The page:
First off, let’s understand exactly what floods entail, as far as your National Flood Insurance Program (NFIP) policy is concerned. In most NFIP policies, “Flood” means:
- A general and temporary condition of partial or complete inundation of normally dry land areas due to any of the following:
(1) Overflow of inland or tidal waters from a natural or man-made body of water, including:
(a) Waves, such as tidal wave and tsunami;
(b) Storm surge; and
(c) Spray from any such overflow; all whether driven by wind or not
(2) Unusual or rapid accumulation or runoff of surface waters from any source, including release of water from a:
(c) Seawall; or
(d) Other similar boundary or containment system; or
(3) “Mudslide or mudflow” caused by flooding as defined in 5.a.(1) and 5.a.(2) above.
b. Collapse or sinking of land along the shore of a body of water as a result of erosion or undermining caused by waves or currents of water which exceed cyclical levels and cause flooding as defined in 5.a.(1) above.
All flooding in a continuous or protracted event will constitute a single occurrence of “flood”.
With that definition in hand, let’s understand another important point about your NFIP coverage: It’s intended to get homeowners some relief – not make them whole.
Now let’s get to the next key question: are you covered?
If you only have a flood policy through NFIP, then the answer may be ‘No’. In residential policies, the coverage limit for a single-family residence is $250K for the structure and $100K for personal property. The maximum coverage limit for businesses is $500K for the building and $500K for your business personal property.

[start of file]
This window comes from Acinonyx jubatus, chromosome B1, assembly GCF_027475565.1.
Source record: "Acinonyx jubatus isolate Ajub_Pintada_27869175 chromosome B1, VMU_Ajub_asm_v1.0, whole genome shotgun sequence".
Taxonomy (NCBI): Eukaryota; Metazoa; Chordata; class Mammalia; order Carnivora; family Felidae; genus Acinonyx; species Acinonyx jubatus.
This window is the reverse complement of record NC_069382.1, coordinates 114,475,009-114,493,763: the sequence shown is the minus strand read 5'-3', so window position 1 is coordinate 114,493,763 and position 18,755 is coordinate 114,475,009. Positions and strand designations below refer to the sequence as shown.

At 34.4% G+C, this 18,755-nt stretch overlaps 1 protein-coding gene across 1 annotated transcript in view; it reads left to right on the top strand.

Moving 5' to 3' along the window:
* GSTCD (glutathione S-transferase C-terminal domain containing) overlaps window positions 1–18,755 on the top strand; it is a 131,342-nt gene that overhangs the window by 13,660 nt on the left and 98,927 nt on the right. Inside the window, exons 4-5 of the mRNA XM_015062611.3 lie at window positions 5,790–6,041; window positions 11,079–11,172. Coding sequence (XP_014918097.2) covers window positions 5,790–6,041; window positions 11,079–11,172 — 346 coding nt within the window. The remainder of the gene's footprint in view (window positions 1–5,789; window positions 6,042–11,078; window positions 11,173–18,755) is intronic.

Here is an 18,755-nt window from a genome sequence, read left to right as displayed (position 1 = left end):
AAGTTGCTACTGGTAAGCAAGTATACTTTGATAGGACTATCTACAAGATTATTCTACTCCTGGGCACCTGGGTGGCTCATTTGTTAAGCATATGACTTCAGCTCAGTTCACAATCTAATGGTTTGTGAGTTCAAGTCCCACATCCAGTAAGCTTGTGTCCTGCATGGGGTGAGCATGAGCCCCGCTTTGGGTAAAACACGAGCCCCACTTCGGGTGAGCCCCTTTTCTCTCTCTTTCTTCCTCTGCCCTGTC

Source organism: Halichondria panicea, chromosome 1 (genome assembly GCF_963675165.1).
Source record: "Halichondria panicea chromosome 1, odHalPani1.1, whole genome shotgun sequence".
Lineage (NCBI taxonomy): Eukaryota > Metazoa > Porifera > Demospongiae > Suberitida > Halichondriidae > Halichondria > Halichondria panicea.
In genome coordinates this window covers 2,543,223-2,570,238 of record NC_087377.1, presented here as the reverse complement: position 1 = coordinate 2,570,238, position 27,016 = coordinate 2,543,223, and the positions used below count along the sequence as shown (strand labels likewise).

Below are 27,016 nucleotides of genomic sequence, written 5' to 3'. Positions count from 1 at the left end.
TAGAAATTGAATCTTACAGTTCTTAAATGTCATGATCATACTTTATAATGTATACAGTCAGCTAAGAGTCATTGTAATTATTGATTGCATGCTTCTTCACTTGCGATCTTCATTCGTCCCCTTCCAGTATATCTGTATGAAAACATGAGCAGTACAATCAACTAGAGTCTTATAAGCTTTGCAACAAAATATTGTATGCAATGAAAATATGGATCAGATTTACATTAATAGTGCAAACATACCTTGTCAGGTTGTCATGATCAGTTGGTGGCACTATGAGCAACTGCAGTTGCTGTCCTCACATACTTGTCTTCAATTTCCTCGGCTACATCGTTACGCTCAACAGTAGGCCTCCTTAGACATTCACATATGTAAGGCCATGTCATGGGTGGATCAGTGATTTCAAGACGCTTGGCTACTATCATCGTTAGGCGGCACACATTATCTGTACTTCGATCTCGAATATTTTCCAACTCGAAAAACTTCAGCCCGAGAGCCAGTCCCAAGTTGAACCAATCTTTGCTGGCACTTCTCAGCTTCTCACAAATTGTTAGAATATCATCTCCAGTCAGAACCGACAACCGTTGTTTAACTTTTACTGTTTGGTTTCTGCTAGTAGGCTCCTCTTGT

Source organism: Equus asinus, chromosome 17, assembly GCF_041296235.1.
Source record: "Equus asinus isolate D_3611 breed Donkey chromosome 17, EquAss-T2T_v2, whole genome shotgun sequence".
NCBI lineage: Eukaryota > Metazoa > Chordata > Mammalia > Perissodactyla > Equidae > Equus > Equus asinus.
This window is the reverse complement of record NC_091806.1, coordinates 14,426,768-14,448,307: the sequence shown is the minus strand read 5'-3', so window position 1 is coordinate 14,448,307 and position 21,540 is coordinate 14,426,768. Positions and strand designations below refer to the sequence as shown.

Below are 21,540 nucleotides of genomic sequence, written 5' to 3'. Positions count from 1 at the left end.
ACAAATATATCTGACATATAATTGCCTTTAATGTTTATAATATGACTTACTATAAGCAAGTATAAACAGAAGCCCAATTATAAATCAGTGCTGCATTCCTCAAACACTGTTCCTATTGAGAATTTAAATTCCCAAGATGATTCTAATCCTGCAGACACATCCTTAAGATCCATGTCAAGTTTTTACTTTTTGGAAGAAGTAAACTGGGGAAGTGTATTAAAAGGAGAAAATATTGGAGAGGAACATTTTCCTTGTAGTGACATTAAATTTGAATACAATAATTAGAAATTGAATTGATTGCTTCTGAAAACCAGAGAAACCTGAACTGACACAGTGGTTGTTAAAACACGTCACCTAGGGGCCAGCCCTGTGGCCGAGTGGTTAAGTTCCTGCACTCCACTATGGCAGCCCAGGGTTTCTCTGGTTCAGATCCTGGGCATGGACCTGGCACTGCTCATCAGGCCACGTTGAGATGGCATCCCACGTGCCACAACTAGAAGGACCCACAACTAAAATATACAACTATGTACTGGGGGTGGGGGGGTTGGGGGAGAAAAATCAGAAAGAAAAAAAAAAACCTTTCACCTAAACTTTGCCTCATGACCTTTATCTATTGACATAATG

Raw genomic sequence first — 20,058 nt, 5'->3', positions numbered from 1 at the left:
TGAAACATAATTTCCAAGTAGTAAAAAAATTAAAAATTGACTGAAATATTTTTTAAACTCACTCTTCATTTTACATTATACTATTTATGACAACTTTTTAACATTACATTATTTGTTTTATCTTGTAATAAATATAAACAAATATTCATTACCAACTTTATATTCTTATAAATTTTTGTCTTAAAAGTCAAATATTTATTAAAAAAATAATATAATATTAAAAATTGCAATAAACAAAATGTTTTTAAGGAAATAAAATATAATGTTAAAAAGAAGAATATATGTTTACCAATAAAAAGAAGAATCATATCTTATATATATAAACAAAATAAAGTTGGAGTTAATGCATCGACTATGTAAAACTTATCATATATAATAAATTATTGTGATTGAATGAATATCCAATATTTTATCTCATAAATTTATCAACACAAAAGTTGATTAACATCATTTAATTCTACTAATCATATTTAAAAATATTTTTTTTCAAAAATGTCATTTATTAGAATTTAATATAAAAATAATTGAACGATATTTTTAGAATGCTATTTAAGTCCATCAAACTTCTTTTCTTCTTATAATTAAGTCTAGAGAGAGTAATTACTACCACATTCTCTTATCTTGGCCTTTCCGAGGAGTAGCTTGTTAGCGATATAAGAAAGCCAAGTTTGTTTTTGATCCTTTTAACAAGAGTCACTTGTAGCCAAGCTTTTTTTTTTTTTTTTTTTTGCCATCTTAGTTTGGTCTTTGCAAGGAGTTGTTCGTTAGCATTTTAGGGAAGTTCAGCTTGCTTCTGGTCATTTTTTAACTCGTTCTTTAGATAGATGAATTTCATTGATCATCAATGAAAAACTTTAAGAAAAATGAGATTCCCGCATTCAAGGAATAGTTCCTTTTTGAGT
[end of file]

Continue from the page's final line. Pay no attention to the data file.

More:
This is important to understand because, in our experience, people who buy a flood policy through NFIP think they have comprehensive flood insurance.
This is a myth!
In fact, these policies are not only limited by dollar values but also are limited in what they cover. NFIP policies are limited when it comes to damage that is below-grade – that is, related to flooding. These policies mainly cover unfinished drywall, insulation, mechanicals, plumbing, electrical but not paint, wallpaper and flooring.
So, if you have a policy through NFIP, read through it very carefully to understand what is covered and what is not. If you want full flood insurance protection, you will have to purchase a complementary policy through a private insurance provider – it may be costly depending on the location of your property. It will be worth it, of course, in the event of major flood damage.
But if you only have a flood policy through NFIP, give it a good read and understand what it actually covers. Remember: it’s only supposed to help you get you back on your feet – not make you entirely whole after a flood loss.